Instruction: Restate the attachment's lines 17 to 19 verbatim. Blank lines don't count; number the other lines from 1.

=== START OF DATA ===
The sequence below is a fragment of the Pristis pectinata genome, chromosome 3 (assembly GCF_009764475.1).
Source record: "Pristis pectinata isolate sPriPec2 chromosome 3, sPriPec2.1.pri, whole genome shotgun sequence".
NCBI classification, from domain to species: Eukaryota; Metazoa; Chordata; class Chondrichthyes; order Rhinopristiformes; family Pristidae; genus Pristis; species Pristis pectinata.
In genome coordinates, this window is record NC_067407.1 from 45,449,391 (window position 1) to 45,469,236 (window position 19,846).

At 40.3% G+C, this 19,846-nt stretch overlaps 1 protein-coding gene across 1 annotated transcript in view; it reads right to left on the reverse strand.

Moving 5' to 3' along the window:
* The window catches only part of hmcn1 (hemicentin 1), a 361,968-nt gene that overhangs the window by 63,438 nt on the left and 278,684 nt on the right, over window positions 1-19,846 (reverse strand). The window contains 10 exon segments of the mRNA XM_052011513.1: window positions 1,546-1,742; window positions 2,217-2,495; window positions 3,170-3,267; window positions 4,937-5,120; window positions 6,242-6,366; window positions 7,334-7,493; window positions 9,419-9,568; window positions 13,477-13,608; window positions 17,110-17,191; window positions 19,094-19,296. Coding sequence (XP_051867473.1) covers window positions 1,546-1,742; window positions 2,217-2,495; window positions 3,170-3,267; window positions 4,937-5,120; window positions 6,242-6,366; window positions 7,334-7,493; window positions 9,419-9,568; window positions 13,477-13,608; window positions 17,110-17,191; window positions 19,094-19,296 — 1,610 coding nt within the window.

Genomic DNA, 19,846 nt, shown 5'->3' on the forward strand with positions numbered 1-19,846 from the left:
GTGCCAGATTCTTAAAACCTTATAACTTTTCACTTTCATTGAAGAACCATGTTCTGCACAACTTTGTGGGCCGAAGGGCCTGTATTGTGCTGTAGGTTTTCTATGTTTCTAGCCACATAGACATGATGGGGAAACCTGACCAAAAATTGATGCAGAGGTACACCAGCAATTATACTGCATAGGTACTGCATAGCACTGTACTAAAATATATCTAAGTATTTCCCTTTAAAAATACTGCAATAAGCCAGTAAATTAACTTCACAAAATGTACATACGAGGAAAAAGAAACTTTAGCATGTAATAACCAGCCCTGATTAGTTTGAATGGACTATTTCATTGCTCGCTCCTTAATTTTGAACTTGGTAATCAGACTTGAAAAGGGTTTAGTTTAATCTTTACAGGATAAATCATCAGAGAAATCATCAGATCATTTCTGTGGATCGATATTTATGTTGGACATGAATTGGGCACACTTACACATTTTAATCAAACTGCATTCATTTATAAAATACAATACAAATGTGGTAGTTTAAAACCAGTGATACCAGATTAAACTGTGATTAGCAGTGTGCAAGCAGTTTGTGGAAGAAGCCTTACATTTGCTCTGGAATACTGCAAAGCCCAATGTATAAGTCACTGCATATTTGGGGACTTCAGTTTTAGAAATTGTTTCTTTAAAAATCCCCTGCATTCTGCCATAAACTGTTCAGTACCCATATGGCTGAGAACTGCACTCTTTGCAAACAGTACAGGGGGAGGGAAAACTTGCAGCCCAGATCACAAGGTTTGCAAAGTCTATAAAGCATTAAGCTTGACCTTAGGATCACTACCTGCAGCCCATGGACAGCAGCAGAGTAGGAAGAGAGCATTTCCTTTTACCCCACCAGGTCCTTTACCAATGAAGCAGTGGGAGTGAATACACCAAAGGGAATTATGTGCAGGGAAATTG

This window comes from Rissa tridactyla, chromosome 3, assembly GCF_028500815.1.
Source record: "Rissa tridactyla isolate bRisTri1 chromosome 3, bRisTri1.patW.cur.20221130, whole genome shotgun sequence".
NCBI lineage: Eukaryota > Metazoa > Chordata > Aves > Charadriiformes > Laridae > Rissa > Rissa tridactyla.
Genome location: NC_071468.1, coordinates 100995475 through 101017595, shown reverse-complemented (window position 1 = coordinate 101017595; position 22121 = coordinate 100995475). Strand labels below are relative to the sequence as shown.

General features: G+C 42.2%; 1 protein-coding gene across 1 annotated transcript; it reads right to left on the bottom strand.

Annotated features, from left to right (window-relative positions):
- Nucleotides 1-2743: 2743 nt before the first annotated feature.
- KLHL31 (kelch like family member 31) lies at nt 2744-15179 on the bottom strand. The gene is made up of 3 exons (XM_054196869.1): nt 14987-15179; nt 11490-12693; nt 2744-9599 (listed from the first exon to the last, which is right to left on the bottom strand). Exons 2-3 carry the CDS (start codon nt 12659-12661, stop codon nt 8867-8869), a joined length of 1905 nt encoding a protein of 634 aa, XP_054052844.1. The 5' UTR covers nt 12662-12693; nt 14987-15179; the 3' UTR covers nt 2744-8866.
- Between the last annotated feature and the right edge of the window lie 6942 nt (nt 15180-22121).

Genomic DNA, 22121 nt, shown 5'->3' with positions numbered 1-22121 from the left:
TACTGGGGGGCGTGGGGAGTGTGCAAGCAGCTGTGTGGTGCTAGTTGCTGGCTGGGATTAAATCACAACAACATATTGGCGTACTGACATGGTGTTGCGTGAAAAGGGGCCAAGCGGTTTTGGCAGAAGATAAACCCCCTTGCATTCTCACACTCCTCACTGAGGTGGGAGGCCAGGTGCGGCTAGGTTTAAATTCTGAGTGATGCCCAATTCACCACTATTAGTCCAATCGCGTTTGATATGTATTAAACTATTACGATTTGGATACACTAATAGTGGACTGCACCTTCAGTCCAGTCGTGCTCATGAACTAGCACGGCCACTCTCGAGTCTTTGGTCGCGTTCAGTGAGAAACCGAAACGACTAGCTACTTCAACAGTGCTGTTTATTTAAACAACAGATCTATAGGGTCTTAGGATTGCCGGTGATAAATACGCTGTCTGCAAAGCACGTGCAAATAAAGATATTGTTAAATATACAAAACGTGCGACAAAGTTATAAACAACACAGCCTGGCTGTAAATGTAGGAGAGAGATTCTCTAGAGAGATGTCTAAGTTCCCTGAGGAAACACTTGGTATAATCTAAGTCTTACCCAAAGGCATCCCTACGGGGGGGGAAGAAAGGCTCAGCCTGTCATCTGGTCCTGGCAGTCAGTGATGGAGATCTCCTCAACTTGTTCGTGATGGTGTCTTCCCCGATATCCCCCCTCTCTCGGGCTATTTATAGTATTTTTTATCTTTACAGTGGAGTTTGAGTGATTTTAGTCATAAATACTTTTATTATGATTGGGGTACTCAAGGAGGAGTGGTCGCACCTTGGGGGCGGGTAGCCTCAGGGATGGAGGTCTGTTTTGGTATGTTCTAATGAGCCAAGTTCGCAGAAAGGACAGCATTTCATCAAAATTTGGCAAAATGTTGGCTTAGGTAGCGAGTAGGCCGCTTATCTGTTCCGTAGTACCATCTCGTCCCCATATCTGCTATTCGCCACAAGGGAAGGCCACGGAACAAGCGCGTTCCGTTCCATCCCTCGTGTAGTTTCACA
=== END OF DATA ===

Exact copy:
- KLHL31 (kelch like family member 31) lies at nt 2744-15179 on the bottom strand. The gene is made up of 3 exons (XM_054196869.1): nt 14987-15179; nt 11490-12693; nt 2744-9599 (listed from the first exon to the last, which is right to left on the bottom strand). Exons 2-3 carry the CDS (start codon nt 12659-12661, stop codon nt 8867-8869), a joined length of 1905 nt encoding a protein of 634 aa, XP_054052844.1. The 5' UTR covers nt 12662-12693; nt 14987-15179; the 3' UTR covers nt 2744-8866.
- Between the last annotated feature and the right edge of the window lie 6942 nt (nt 15180-22121).

Genomic DNA, 22121 nt, shown 5'->3' with positions numbered 1-22121 from the left: